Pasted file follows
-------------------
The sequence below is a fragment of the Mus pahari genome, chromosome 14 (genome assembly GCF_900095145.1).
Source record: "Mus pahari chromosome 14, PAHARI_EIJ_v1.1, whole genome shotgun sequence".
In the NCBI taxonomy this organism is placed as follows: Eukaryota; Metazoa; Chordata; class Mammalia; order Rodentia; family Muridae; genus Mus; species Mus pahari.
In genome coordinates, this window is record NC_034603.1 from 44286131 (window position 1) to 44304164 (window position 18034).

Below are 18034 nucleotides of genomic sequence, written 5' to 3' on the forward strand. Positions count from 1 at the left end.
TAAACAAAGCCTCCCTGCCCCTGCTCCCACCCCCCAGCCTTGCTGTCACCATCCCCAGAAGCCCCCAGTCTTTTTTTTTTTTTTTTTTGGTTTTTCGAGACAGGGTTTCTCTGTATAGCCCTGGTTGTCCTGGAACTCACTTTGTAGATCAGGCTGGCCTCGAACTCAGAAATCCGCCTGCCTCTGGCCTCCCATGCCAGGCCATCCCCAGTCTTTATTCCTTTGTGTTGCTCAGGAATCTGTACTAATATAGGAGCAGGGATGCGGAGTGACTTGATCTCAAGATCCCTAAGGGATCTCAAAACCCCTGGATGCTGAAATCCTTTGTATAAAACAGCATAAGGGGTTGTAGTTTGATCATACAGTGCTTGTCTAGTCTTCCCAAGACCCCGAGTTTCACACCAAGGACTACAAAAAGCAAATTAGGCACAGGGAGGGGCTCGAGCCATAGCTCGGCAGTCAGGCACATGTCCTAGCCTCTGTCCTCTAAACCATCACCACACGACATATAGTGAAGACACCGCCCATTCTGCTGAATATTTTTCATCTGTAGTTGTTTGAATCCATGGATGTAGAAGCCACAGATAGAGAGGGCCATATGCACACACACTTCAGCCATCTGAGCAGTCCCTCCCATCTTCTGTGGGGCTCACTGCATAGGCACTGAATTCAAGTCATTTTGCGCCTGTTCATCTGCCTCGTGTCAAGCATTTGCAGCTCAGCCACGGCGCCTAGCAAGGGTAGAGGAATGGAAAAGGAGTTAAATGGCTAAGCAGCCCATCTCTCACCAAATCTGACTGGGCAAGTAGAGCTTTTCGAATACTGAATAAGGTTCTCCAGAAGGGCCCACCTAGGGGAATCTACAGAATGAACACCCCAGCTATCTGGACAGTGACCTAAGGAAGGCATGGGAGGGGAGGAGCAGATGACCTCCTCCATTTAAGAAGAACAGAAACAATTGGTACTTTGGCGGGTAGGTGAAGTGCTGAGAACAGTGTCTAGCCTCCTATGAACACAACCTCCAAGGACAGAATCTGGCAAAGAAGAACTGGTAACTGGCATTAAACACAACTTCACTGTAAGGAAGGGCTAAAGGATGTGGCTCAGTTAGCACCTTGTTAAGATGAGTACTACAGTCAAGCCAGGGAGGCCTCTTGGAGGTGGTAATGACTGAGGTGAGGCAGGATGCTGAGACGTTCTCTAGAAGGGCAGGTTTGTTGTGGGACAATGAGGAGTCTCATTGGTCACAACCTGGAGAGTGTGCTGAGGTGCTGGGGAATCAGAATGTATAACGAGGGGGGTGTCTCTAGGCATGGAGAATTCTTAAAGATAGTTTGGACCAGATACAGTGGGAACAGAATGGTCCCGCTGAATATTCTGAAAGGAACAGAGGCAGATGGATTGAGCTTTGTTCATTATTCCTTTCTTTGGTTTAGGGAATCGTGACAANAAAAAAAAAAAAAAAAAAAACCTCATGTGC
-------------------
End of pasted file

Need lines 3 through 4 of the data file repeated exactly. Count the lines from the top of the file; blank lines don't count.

In the NCBI taxonomy this organism is placed as follows: Eukaryota; Metazoa; Chordata; class Mammalia; order Rodentia; family Muridae; genus Mus; species Mus pahari.
In genome coordinates, this window is record NC_034603.1 from 44286131 (window position 1) to 44304164 (window position 18034).